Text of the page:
Given the success obtained with the three-phase operation, the electrification continued and with it the demand for ever better performance. The previous E.431s proved to be disappointing, so that around 1926, the Traction Service of the State Railways set up a new locomotive project. Under the direction of Giuseppe Bianchi it was also decided to disengage from dependence on foreign patents for the pantographs, the connecting rods and transmission from the motors to the wheels. The new locomotives were ordered from Ernesto Breda in two batches totalling 40 units. The E.432 from 1929 went into service on the important Porrettana and Brennero lines and later on the lines between Turin and Genoa, towards the Val di Susa, and on the Ligurian coast lines, especially that of the west. They were pulling the most important and heaviest trains, fast, direct and international. They were often used in pairs and sometimes with other classes such as E.431 or E.333. On steeply-graded lines they might be used with small-wheel versions like the E.554. They were also used on local trains.
With the direct current conversion of the most important lines, which occurred in the first half of the 1960s, they were concentrated in the locomotive depots of Savona and Cuneo, where they spent their last decade on more modest services at the head of trains along the Turin-Savona and Turin-Cuneo routes and related branches. E.432.008 hauled a special train from Alessandria to Acqui Terme on 25 May 1976 to mark the end of three-phase traction which, since the beginning of the first experiments, had lasted more than three quarters of a century.
The E.432 locomotive had a 1′D1′ wheel arrangement and the driving wheels were of 1.63 metre diameter. The carrying wheels were of 1.11 metre diameter and were mounted on Italian-style trollies to better negotiate curves. The locomotive was designed for fast and heavy passenger services.
The driving wheels were coupled by coupling rods and received the motion from the two traction motors by means of a special articulated connecting rod designed by Bianchi. There were sliding bearings to ease the negotiation of curves. The frame-mounted traction motors were dismountable from above for maintenance. The wheels were of the type used on steam locomotives with balance weights and cranks at 90 degrees.
Above the frame was a central cab and a short bonnet at each end. One bonnet housed the liquid rheostat with its pump and evaporative cooling device.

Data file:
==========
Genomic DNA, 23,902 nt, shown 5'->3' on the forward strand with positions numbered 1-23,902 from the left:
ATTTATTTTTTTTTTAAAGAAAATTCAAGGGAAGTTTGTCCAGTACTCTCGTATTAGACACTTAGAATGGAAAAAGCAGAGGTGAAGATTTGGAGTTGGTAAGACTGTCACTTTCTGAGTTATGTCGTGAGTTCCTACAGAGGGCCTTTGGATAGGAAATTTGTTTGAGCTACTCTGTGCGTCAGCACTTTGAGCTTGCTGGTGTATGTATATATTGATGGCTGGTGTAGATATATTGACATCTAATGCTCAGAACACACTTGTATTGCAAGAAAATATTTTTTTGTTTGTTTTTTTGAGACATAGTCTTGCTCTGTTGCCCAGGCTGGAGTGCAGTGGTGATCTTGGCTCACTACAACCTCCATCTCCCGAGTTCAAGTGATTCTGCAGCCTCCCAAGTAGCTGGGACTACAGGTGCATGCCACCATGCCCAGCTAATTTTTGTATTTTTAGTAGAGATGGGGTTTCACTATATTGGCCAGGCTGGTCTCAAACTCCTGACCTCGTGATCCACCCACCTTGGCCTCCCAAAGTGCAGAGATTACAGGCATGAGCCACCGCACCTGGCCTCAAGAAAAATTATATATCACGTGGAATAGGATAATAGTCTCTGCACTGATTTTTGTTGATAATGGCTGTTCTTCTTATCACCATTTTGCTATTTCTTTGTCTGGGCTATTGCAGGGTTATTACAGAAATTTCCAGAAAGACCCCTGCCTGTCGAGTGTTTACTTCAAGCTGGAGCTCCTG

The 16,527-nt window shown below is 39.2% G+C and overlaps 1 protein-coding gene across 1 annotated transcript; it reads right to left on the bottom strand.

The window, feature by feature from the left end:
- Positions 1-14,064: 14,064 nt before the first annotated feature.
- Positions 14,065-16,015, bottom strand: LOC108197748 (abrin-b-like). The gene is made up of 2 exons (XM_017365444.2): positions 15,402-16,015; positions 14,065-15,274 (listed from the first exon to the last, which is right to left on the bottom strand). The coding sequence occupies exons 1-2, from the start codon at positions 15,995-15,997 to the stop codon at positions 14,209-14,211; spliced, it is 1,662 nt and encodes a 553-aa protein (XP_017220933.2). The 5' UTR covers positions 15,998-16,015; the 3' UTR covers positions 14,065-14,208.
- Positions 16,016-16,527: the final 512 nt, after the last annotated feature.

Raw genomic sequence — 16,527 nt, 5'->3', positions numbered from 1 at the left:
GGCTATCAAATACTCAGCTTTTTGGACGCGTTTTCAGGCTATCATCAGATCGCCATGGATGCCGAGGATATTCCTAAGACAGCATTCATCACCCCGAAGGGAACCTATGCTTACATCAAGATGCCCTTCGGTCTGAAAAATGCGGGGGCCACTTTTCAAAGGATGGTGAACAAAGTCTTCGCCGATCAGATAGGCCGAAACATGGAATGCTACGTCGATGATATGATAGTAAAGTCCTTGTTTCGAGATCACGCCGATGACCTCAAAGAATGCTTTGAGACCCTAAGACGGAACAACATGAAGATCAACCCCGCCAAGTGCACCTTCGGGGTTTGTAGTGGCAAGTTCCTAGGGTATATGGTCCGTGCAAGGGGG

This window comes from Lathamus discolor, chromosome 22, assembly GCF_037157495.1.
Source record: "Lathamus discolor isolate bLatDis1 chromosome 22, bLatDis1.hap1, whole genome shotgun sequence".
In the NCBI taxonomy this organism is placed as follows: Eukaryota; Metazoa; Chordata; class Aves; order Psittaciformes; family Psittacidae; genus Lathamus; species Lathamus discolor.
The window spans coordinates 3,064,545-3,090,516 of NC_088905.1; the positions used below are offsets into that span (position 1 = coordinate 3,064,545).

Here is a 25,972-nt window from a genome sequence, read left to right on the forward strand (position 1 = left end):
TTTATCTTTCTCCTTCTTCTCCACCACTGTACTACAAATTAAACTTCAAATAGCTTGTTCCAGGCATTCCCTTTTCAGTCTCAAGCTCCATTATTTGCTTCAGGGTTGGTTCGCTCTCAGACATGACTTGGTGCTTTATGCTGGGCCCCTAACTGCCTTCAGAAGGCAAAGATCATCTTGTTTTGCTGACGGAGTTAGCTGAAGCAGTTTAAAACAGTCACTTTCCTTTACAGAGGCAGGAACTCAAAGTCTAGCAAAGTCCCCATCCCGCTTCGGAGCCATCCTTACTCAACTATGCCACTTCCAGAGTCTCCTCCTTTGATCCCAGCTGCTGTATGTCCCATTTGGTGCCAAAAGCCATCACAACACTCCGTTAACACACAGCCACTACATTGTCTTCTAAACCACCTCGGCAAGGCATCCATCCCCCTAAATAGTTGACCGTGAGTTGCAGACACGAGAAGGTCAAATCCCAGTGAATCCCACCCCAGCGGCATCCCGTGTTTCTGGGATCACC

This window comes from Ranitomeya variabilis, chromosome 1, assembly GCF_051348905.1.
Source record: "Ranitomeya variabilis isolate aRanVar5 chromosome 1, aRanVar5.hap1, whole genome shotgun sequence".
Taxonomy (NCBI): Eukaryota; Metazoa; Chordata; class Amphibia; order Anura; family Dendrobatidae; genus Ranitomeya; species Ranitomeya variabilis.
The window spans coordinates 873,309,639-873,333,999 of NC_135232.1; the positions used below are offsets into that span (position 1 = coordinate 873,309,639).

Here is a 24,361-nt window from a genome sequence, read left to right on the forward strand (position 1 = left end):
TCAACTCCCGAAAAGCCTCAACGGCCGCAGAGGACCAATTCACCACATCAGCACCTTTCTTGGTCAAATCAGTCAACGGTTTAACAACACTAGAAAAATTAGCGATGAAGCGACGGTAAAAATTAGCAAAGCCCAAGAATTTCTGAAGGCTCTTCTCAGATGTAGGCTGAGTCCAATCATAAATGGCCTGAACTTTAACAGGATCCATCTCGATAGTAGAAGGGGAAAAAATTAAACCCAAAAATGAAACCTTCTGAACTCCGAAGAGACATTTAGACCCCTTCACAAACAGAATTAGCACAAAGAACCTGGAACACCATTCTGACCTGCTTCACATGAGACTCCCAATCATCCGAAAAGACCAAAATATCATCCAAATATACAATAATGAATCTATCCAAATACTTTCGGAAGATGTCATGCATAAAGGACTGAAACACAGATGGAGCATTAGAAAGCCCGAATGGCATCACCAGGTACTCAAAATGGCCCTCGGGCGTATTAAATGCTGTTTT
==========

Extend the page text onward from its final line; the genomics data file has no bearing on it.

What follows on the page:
The electrical part consisted of two three-phase AC motors of imposing size, just under two metres in diameter and twenty tonnes in weight. Each of them was equipped with a fan for forced air cooling. The circuit allowed cascade connection for starting and parallel connection for running at high speed. In addition, there were three different armature connections for 12, 8 or 6 pole running. This gave combinations for four speeds: 37.5, 50, 75 and 100 km/h. The switches for pole-changing were in boxes located above the motors. A liquid rheostat (containing sodium carbonate solution) was provided to limit the current during start-up and pole-changing. The necessary connections were established using a drum controller.
The cascade connection, little used, was eliminated around 1940. It was found more practical to start the locomotive at the second speed, by using the rheostat, and making less use of high voltage switching which was always a source of problems. Moreover, the motors were inclined to overheat when using cascade connection.
Current collection was by two double-sided pantographs mounted on the roof of the cab and always used together.
The success of the "Ligurian" multiple control, already tried on Classes E.551, E.554, E.333 and E.431, led to the idea of adopting it as standard equipment on all three-phase locomotives, excluding only the oldest types. The conversion of four members of Class E.432 was planned, but was completed only on a single unit.
The first units chosen were E.432.002 and 030. On these two machines, as on E.431.018 and 036, the additional installation of a high voltage coupling was planned, which would have allowed the second unit to run with pantographs lowered. However, the work was delayed pending the practical results of the two E.431s.
In the meantime, union problems arose with railway staff who feared possible future job reductions. In the early 1960s, the elimination of three-phase traction on the Fréjus and Giovi lines was already on the horizon and FS decided to suspend the programme. Ultimately, the only E.432 locomotive equipped with the "Ligurian" multiple control was E.432.030. Number E.432.002 had entered the workshop but work on converting it was never completed.
Two locomotives are preserved.
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